After the washing, the laundry suds were decanted and 250 ml of STW were added. The vessels were closed with rubber stoppers and were shaken vigorously for exactly one minute. The pieces of cloth were collected in a beaker in which they were rinsed in slowly flowing tap water. After addition of the last piece of cloth, the rinsing was continued for about 10 minutes and then the pieces of cloth were folded in a white clean towel and allowed to dry in air in darkness.
After drying, the remission was estimated in a remission meter with filter No. 1, at both sides, using MgO as a reference. The average values were calculated with reference to an entirely clean-washed piece of cloth having a remission of 65.8% against MgO. Comparison of the enzyme of the invention and Maxatase and Esperase were made and the washing tests were carried out in the above-indicated manner at a pH of 9.7. The results were as follows:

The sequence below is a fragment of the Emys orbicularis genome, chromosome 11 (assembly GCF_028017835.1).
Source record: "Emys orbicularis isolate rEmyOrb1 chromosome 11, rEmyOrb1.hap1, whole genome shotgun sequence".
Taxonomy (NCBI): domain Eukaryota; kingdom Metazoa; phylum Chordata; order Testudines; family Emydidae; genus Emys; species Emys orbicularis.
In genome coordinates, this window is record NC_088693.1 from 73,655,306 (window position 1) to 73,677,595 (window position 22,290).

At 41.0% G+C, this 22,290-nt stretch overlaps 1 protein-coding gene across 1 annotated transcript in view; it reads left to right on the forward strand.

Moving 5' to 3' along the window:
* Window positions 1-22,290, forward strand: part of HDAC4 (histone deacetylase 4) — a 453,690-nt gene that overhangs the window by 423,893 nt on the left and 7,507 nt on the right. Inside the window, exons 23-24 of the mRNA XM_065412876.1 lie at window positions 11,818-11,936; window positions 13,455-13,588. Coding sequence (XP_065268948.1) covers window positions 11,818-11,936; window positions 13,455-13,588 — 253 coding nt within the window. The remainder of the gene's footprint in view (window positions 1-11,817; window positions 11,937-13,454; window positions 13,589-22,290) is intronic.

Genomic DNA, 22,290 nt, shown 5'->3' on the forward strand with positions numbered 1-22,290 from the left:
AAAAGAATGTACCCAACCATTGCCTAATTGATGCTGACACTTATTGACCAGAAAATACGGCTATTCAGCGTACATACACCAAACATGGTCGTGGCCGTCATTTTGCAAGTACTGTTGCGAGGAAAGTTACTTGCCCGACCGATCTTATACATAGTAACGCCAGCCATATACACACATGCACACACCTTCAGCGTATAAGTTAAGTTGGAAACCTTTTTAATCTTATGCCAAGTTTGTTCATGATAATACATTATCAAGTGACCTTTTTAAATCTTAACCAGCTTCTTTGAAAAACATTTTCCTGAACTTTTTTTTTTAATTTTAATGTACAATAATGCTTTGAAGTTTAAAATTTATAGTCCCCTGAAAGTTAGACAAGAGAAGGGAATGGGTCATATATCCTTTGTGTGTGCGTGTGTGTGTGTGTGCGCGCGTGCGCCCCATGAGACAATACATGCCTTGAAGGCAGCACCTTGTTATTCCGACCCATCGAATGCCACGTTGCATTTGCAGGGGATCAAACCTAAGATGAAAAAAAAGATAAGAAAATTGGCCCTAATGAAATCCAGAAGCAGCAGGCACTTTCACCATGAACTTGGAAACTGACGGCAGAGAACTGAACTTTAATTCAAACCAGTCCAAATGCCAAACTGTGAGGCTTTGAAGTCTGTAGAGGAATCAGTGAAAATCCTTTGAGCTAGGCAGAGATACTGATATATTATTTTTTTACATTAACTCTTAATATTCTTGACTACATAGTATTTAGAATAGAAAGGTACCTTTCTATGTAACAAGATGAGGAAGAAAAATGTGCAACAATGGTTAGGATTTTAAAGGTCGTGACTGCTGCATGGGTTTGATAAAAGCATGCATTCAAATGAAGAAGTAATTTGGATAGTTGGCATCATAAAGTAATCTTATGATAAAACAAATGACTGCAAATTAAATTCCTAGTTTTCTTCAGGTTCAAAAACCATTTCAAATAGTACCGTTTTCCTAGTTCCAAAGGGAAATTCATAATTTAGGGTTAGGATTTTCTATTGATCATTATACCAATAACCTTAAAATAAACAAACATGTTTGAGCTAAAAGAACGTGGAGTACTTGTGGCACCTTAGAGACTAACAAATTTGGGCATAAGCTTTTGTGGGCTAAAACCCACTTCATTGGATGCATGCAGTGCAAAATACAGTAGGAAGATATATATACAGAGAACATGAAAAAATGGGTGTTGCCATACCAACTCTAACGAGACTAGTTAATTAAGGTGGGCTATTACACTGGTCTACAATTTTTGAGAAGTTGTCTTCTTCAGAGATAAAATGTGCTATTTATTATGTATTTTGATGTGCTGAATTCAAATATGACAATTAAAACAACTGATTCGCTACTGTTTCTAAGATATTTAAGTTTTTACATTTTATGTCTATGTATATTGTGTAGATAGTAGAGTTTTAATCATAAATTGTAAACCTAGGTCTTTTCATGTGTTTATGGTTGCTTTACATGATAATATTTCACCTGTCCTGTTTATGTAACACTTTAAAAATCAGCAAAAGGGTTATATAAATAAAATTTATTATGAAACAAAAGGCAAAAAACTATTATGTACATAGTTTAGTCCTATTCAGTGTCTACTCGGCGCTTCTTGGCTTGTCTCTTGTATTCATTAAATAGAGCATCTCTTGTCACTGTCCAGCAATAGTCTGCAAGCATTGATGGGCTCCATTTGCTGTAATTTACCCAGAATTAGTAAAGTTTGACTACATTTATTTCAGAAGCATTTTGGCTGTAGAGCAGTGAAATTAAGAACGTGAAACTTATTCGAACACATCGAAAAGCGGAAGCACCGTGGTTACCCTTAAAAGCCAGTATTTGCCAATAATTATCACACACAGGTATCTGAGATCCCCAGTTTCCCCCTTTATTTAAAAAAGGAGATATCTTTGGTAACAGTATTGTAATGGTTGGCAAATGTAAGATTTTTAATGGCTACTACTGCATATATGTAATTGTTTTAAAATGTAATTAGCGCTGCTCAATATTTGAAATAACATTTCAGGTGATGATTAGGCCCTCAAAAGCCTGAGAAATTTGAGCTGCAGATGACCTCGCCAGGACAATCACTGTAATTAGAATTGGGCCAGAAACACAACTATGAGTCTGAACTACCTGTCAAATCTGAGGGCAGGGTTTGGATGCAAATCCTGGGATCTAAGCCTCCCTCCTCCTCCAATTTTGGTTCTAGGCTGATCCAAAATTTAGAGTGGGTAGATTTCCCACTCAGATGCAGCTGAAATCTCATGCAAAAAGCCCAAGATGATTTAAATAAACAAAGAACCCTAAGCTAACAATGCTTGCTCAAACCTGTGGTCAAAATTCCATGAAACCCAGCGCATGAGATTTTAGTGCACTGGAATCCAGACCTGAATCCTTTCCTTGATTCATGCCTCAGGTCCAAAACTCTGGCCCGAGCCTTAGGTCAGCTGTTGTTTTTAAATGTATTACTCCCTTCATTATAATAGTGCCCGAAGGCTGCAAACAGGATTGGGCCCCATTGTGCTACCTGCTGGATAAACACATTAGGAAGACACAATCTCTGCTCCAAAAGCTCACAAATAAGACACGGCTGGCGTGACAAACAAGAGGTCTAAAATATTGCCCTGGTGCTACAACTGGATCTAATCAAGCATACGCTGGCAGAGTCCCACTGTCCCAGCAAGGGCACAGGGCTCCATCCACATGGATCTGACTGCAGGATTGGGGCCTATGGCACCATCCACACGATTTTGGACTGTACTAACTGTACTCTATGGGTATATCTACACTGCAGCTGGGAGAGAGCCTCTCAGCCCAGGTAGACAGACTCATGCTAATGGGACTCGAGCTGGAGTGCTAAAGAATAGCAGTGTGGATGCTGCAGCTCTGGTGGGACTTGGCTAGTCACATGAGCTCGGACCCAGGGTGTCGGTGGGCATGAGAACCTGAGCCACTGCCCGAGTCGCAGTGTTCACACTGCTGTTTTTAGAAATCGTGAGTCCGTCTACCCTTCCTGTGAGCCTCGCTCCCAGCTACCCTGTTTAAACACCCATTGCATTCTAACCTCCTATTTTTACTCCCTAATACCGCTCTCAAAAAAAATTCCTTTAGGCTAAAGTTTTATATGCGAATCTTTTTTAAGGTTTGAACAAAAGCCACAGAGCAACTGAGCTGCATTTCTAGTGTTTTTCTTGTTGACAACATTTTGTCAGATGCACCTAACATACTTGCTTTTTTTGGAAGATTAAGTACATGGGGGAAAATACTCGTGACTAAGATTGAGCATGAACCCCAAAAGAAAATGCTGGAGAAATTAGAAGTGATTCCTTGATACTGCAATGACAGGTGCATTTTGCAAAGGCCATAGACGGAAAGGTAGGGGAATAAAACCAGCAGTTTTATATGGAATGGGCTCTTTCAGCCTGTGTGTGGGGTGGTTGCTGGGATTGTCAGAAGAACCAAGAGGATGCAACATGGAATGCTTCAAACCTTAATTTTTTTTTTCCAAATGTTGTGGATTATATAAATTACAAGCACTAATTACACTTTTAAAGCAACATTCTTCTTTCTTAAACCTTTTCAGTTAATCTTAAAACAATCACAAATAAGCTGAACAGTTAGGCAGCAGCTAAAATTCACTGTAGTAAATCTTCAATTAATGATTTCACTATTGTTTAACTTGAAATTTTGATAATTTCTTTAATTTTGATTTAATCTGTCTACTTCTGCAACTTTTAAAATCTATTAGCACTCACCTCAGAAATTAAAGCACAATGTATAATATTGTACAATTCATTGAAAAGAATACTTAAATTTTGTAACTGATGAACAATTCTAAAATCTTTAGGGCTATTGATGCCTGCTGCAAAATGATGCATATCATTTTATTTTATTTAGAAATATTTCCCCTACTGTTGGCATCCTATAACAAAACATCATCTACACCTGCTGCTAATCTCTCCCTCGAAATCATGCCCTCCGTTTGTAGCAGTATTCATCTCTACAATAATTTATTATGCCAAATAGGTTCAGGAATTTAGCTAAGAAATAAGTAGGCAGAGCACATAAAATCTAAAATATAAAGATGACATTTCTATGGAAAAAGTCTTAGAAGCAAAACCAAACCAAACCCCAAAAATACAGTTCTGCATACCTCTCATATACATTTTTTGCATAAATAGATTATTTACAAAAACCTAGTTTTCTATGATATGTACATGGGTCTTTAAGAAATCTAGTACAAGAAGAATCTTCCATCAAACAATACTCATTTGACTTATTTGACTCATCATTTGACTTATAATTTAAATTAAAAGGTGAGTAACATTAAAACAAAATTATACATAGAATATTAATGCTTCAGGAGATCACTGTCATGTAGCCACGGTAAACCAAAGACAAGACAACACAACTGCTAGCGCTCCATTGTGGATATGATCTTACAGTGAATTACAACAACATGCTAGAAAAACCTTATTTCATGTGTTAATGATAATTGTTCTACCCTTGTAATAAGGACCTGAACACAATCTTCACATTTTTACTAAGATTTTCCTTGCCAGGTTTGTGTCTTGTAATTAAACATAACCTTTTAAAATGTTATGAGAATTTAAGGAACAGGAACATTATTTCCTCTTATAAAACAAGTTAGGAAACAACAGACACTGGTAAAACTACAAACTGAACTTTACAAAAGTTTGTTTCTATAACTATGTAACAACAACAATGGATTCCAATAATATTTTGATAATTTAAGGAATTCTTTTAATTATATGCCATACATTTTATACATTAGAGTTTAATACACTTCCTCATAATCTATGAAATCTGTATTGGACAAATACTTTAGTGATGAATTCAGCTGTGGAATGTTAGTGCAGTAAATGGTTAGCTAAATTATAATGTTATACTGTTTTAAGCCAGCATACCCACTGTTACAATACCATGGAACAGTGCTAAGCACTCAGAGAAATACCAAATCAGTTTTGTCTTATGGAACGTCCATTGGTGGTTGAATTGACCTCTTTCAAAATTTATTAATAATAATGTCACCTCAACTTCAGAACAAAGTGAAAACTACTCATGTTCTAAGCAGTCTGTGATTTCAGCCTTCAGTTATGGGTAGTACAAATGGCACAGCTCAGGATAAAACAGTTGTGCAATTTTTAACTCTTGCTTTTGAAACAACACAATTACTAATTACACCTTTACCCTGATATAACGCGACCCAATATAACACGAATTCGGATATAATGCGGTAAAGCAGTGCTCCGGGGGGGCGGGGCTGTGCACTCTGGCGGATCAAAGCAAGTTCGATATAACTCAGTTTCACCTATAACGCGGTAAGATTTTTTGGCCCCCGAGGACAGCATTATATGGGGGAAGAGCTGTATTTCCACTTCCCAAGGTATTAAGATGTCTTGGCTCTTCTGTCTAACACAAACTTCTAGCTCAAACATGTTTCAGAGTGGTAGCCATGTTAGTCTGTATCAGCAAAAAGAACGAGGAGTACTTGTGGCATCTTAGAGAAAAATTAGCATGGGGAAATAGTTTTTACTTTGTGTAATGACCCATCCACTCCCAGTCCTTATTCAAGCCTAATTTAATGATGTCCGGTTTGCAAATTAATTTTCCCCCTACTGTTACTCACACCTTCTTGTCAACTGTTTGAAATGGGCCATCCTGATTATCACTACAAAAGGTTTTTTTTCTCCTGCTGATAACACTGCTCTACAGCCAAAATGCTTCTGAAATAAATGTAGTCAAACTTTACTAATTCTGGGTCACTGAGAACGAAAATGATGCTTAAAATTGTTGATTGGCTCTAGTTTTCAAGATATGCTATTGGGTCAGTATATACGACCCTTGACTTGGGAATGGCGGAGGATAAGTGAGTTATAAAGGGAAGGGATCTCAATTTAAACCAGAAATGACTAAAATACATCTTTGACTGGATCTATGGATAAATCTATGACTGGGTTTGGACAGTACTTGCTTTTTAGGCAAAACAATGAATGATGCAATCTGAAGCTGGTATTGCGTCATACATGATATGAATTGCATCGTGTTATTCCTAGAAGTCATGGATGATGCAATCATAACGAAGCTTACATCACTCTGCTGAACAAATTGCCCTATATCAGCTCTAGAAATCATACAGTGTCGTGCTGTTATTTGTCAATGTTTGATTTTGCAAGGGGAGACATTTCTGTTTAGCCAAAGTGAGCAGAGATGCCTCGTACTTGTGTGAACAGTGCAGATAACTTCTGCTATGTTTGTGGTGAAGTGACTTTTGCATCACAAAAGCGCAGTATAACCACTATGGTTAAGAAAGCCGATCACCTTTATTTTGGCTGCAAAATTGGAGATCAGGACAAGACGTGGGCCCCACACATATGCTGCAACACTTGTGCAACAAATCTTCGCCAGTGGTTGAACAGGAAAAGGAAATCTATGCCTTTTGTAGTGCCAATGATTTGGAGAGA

______________________________________enzyme of invention Maxatase Esperase % % %DU/g remission Δ % remission Δ % remission Δ %______________________________________ 0 20 -- -- -- -- --250 41 21 30 10 31 11500 46 26 33 13 36 161000 52 32 36 16 39 19______________________________________
The table shows that, under the test conditions the enzyme of the invention has a better washing action than the commercially available Maxtase and Esperase.
Various modifications of the compositions and processes of the invention may be made without departing from the spirit or scope thereof and it should be understood that the invention is intended to be limited only as defined in the appended claims.
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|U.S. Classification||510/306, 510/392, 510/374, 8/137, 435/221, 510/530, 510/320, 435/832|
|International Classification||C11D3/386, C12N9/54, C12N1/20, C12N9/56|
|Cooperative Classification||C11D3/386, C12N9/54, Y10S435/832|
|European Classification||C12N9/54, C11D3/386|